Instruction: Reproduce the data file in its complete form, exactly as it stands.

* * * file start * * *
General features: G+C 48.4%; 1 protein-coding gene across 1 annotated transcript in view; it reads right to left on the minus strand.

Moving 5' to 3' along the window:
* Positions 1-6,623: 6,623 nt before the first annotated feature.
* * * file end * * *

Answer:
General features: G+C 48.4%; 1 protein-coding gene across 1 annotated transcript in view; it reads right to left on the minus strand.

Moving 5' to 3' along the window:
* Positions 1-6,623: 6,623 nt before the first annotated feature.